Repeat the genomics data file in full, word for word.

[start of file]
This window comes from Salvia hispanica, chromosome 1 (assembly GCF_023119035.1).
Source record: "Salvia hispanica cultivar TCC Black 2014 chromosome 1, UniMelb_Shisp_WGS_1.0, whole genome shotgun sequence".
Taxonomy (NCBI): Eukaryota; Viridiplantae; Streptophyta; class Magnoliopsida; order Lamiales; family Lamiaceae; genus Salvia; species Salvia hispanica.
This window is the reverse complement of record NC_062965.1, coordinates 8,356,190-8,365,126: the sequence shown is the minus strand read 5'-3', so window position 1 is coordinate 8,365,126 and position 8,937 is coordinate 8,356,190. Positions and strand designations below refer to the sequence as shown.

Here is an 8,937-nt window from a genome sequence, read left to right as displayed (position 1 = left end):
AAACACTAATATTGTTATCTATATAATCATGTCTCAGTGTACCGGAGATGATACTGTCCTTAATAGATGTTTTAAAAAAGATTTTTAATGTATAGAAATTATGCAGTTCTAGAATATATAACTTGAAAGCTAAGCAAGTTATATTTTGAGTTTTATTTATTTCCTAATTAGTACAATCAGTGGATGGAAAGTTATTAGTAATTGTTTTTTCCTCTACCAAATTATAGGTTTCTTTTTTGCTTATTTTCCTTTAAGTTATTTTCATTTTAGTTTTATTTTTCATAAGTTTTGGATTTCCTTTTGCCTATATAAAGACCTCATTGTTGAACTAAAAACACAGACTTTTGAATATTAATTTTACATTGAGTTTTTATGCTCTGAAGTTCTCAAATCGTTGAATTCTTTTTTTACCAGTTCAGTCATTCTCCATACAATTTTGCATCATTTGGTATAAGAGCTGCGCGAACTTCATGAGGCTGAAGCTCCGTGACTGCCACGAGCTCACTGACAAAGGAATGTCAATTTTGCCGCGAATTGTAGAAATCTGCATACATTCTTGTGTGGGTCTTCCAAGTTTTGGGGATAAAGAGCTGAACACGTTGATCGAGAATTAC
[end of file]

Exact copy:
This window comes from Salvia hispanica, chromosome 1 (assembly GCF_023119035.1).
Source record: "Salvia hispanica cultivar TCC Black 2014 chromosome 1, UniMelb_Shisp_WGS_1.0, whole genome shotgun sequence".
Taxonomy (NCBI): Eukaryota; Viridiplantae; Streptophyta; class Magnoliopsida; order Lamiales; family Lamiaceae; genus Salvia; species Salvia hispanica.
This window is the reverse complement of record NC_062965.1, coordinates 8,356,190-8,365,126: the sequence shown is the minus strand read 5'-3', so window position 1 is coordinate 8,365,126 and position 8,937 is coordinate 8,356,190. Positions and strand designations below refer to the sequence as shown.

Here is an 8,937-nt window from a genome sequence, read left to right as displayed (position 1 = left end):
AAACACTAATATTGTTATCTATATAATCATGTCTCAGTGTACCGGAGATGATACTGTCCTTAATAGATGTTTTAAAAAAGATTTTTAATGTATAGAAATTATGCAGTTCTAGAATATATAACTTGAAAGCTAAGCAAGTTATATTTTGAGTTTTATTTATTTCCTAATTAGTACAATCAGTGGATGGAAAGTTATTAGTAATTGTTTTTTCCTCTACCAAATTATAGGTTTCTTTTTTGCTTATTTTCCTTTAAGTTATTTTCATTTTAGTTTTATTTTTCATAAGTTTTGGATTTCCTTTTGCCTATATAAAGACCTCATTGTTGAACTAAAAACACAGACTTTTGAATATTAATTTTACATTGAGTTTTTATGCTCTGAAGTTCTCAAATCGTTGAATTCTTTTTTTACCAGTTCAGTCATTCTCCATACAATTTTGCATCATTTGGTATAAGAGCTGCGCGAACTTCATGAGGCTGAAGCTCCGTGACTGCCACGAGCTCACTGACAAAGGAATGTCAATTTTGCCGCGAATTGTAGAAATCTGCATACATTCTTGTGTGGGTCTTCCAAGTTTTGGGGATAAAGAGCTGAACACGTTGATCGAGAATTAC